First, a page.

BRADFORD has been given an "extraordinary" £23.8 million boost to tackle the district's "growing school places crisis."

The newly-announced cash will be provided by the Department for Education (DfE) to Bradford Council during the 2018-19 financial year, as part of Basic Needs funding handed down by the Government.

This compares to just £727,005 allocated to the council for the 2017-18 year for school expansions - a figure described as "derisory" when it was announced early last year.

Basic Needs funding is the money the DfE gives to local authorities to allow them to fulfil their duty to make sure there are enough school places in their local areas.

The district's MPs and councillors have welcomed the funding announcement, adding the cash would be targeted in "areas of greatest need" to cater for the district's fast-rising young population.

Councillor Susan Hinchcliffe, Bradford Council's executive member for education, skills and culture, said: "I'm really delighted by this news.

"It comes after a considerable amount of hard work to get a fair deal for the district.

"We have one of the biggest youth populations in the country and naturally they all need good school places.

"I'm glad we've been able to have conversations with all levels of Government to make our case for the investment. Now we can start working with schools to plan how we are going to expand the secondary sector."

Bradford East MP Imran Hussain said: "This is excellent news, and after months of campaigning and pressuring the DfE to recognise the need for greater funding in order to tackle the growing school places crisis, I am glad that the council's efforts have borne fruit in achieving this extraordinary result.

"However as is often the case, the devil is in the detail, and when I meet with the Minister for Schools in the next few weeks, details of the funding along with how it will work with their recently announced and unneeded plans for academisation will be included in my growing list of points to raise."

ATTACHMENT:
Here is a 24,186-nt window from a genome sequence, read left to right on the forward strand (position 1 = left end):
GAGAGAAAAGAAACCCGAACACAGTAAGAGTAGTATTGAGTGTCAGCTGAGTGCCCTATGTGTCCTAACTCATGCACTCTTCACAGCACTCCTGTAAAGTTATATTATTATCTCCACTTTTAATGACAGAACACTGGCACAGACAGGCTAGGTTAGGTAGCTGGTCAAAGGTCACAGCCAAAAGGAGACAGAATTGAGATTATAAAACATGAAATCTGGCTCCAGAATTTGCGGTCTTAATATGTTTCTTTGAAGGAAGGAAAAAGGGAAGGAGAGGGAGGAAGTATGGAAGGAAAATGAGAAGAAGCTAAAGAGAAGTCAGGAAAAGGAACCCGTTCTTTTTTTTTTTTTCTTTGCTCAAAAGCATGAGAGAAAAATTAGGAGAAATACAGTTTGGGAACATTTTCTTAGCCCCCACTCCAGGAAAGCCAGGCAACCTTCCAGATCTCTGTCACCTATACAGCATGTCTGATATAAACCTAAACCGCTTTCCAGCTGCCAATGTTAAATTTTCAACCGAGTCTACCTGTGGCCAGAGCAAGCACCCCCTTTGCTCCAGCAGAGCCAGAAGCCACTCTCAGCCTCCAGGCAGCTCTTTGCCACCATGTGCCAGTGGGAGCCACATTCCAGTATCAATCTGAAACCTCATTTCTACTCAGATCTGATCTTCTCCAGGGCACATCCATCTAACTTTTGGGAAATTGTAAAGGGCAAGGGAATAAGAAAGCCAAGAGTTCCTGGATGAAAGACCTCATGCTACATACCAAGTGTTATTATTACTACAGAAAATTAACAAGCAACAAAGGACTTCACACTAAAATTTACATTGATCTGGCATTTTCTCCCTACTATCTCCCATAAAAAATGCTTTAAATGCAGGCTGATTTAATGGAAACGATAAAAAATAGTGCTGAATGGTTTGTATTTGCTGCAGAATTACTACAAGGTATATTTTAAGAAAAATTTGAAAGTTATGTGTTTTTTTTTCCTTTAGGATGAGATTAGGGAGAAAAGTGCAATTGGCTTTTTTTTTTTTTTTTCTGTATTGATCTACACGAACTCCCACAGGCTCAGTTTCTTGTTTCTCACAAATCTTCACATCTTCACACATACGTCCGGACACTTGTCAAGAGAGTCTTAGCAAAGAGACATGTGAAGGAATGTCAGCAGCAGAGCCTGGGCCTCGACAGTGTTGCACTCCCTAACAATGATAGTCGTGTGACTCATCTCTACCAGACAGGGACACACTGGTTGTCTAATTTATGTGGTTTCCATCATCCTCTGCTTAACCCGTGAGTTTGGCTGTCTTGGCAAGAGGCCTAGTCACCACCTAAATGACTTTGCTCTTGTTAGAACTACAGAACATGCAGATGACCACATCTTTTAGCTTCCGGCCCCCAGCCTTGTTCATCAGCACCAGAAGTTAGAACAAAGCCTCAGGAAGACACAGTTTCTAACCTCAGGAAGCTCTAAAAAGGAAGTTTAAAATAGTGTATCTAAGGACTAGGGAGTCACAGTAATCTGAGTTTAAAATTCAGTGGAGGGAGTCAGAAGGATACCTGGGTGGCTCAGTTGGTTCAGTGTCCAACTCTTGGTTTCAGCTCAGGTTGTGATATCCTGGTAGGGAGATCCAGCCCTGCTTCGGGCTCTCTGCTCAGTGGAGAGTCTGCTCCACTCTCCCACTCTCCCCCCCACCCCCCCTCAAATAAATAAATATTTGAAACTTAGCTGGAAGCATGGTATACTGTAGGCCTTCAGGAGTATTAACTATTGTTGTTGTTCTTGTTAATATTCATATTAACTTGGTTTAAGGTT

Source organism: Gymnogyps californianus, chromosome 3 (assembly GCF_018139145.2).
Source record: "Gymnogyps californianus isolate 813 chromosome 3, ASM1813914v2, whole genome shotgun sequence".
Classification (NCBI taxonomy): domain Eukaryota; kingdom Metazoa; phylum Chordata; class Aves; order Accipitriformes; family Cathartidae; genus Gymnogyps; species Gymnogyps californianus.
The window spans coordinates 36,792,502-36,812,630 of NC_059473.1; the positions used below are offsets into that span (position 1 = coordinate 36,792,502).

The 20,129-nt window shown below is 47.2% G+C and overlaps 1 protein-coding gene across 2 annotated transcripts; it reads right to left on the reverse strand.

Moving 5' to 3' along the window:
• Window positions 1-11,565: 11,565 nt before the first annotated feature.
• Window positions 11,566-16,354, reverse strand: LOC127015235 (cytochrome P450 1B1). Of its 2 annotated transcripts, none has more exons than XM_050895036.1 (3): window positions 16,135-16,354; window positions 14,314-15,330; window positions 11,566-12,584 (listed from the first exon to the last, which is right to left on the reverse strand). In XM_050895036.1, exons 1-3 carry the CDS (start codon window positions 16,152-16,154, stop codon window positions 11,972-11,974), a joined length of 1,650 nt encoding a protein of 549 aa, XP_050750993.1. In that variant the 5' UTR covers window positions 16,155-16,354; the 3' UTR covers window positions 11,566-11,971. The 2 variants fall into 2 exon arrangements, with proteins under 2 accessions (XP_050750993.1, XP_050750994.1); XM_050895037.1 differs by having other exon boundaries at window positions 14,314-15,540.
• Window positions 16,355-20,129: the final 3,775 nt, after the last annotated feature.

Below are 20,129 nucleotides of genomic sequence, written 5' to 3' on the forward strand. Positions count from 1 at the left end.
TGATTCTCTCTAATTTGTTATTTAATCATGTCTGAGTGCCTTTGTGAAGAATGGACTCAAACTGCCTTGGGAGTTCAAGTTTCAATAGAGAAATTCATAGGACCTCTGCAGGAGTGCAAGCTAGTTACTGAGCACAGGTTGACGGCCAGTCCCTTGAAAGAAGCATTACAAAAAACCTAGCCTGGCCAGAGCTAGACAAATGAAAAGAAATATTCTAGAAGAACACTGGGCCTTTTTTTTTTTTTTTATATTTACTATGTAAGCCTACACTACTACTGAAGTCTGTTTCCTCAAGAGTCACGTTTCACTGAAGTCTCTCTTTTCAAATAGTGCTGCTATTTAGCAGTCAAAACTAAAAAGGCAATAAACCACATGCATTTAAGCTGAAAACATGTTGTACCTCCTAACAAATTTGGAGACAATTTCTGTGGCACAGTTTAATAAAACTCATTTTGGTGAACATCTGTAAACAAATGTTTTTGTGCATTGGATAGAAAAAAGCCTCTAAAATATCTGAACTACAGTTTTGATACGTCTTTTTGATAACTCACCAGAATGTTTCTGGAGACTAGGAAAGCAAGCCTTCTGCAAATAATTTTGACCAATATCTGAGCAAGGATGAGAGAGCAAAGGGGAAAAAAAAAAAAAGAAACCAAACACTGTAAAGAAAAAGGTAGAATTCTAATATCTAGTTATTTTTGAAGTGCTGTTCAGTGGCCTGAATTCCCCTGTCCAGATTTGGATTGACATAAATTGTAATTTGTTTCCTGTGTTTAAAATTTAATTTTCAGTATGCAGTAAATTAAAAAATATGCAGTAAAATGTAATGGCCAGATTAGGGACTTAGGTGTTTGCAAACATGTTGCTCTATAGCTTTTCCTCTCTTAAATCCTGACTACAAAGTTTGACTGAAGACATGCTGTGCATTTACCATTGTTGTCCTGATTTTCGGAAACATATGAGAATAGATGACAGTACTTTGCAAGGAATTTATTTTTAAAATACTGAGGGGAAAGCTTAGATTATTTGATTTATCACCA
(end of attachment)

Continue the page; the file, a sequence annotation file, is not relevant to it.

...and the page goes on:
Bradford South MP Judith Cummins said MPs and councillors' lobbying of the Government was "beginning to pay off" after yesterday's announcement.

She said: "This is great news for our young people in Bradford and a victory for the whole community. Bradford MPs and local councillors have been tirelessly lobbying the Government and that hard work is beginning to pay off. Today we've got 23 million reasons to celebrate.

"I hope this will go some way to tackle the backlog of school repairs and fund the necessary capital investment to deliver much needed extra school places in Bradford.

"I have consistently called for a dedicated resource to address underperformance in Bradford schools and so I cautiously welcome the news that Sir Nick Weller is to help coordinate driving up standards in northern schools. The devil of course will be in the detail."

Michael Jameson, Bradford Council's strategic director of children's services, said: "This is welcome news which means we can now plan ahead with greater certainty to meet the rising challenge of delivering school places.

"We will ensure that any expansions are targeted in areas of greatest need and after full consultation with local people."

The schools cash injection also received cross-party support in Bradford.

Cllr Debbie Davies, Bradford's Conservative Party spokesman for education, said: "It's good news and it is much needed cash overall.

"It will help us an awful lot. It gives a boost to Bradford. The council can now plan ahead for that time."

Cllr Jeanette Sunderland, leader of the Liberal Democrat group on the council, said: "It's good news.

"The district still needs at least one more secondary school and two more primary schools.

"We need to sit down and talk about where those schools would be placed and look at if sixth form colleges are the way forward."

But Ian Murch, National Union of Teachers (NUT) member for Bradford, was not as positive on the announcement and said the funds will not be enough to address the increased number of school places by 2018.

He said: "It seems like a lot of money but I doubt the £23m is enough money to provide good quality schools and enough places for all of the extra children that will be using the schools in Bradford by 2018."

This will give a boost after almost 28 per cent of 11-year-olds across the Bradford district missed out on a place at their first-choice secondary school this September.

A total of 487 children, equating to 6.5 per cent of the total cohort of 7,487 pupils, have been allocated a secondary school they indicated "no preference" for, up from 392, or a rate of 5.4 per cent, last year.

The Bradford Council figures, released earlier this month, show that 5,407 pupils, 72 per cent, will be going to their first preference school at the start of the academic year, down from 5,481, a rate of 75 per cent, in 2015/16.